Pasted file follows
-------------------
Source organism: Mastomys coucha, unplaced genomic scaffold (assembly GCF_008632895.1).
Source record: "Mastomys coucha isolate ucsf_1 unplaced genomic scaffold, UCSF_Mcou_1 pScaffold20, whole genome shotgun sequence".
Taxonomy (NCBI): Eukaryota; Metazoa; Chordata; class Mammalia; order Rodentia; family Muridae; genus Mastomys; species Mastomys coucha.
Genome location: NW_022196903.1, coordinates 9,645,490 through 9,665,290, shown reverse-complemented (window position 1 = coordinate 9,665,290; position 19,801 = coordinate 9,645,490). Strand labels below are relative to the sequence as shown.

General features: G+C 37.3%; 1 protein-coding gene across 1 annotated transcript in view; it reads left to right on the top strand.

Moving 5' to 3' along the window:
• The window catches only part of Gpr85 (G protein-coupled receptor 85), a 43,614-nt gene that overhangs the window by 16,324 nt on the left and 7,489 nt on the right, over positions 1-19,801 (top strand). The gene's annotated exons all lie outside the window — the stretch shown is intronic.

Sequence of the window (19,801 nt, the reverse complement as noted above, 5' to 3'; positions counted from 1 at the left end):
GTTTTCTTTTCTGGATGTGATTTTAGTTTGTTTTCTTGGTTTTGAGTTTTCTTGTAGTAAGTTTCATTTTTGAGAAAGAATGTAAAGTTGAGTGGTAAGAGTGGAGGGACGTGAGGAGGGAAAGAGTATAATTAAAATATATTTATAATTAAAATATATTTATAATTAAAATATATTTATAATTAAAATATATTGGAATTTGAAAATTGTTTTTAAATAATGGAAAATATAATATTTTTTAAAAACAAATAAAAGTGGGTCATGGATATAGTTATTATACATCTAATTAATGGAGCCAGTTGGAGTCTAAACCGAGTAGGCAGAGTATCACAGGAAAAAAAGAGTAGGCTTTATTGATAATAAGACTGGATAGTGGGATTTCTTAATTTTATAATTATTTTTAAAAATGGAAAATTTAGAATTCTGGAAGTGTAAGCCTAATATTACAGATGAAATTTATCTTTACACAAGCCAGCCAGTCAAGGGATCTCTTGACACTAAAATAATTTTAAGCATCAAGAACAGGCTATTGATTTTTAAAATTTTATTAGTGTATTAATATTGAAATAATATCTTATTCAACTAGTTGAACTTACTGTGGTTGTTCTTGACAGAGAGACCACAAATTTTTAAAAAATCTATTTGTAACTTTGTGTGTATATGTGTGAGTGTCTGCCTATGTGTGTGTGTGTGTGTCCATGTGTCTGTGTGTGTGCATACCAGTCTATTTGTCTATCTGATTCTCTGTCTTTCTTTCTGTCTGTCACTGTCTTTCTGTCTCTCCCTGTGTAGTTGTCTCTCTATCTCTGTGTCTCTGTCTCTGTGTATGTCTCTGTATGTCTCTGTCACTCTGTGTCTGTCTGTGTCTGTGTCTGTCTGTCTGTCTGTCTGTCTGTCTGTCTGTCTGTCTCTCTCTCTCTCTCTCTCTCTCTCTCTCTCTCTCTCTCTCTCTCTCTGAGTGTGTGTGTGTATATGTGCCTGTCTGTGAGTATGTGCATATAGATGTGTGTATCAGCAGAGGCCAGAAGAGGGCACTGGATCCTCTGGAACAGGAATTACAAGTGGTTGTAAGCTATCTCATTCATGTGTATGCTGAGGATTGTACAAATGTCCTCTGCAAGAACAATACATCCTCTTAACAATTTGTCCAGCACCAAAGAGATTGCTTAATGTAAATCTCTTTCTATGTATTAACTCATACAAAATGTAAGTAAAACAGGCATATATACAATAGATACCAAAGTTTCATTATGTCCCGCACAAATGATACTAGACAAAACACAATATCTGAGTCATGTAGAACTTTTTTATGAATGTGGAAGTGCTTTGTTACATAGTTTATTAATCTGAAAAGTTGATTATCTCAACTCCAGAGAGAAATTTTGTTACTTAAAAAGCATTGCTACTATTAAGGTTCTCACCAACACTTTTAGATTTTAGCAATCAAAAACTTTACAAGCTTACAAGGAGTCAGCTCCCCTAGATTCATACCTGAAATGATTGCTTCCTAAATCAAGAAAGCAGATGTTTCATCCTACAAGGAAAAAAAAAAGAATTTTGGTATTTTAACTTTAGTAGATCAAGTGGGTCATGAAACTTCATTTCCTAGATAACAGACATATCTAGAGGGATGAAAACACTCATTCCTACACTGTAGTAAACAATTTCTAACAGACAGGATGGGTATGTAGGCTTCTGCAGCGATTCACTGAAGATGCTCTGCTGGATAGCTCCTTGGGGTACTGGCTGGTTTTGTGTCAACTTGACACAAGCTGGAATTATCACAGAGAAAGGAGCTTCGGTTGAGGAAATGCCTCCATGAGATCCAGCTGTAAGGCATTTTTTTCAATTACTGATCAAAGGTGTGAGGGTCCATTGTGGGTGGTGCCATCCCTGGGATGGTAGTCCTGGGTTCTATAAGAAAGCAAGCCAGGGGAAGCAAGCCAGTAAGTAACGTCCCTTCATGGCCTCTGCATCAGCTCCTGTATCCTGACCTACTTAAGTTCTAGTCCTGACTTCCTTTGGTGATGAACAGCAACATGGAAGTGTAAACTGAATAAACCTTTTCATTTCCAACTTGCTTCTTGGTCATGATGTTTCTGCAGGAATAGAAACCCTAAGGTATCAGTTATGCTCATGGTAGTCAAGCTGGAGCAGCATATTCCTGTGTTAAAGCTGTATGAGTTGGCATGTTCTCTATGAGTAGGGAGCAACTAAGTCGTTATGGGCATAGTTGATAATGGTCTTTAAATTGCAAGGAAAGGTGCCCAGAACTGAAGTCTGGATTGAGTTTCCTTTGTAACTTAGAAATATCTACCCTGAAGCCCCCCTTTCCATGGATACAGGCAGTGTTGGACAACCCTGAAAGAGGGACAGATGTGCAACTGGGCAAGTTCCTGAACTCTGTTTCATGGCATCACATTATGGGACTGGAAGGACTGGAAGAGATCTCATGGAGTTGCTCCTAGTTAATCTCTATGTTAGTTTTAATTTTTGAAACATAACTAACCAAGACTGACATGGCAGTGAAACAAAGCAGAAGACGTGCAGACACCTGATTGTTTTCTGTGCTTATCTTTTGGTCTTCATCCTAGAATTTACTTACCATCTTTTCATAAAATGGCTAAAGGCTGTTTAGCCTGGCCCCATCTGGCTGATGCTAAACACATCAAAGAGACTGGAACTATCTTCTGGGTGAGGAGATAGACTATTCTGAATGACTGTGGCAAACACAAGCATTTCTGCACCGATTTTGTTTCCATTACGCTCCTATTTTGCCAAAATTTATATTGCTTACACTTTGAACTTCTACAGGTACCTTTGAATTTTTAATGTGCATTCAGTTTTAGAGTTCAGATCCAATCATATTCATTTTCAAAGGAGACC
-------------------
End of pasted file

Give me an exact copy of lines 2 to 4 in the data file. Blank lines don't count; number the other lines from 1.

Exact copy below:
Source record: "Mastomys coucha isolate ucsf_1 unplaced genomic scaffold, UCSF_Mcou_1 pScaffold20, whole genome shotgun sequence".
Taxonomy (NCBI): Eukaryota; Metazoa; Chordata; class Mammalia; order Rodentia; family Muridae; genus Mastomys; species Mastomys coucha.
Genome location: NW_022196903.1, coordinates 9,645,490 through 9,665,290, shown reverse-complemented (window position 1 = coordinate 9,665,290; position 19,801 = coordinate 9,645,490). Strand labels below are relative to the sequence as shown.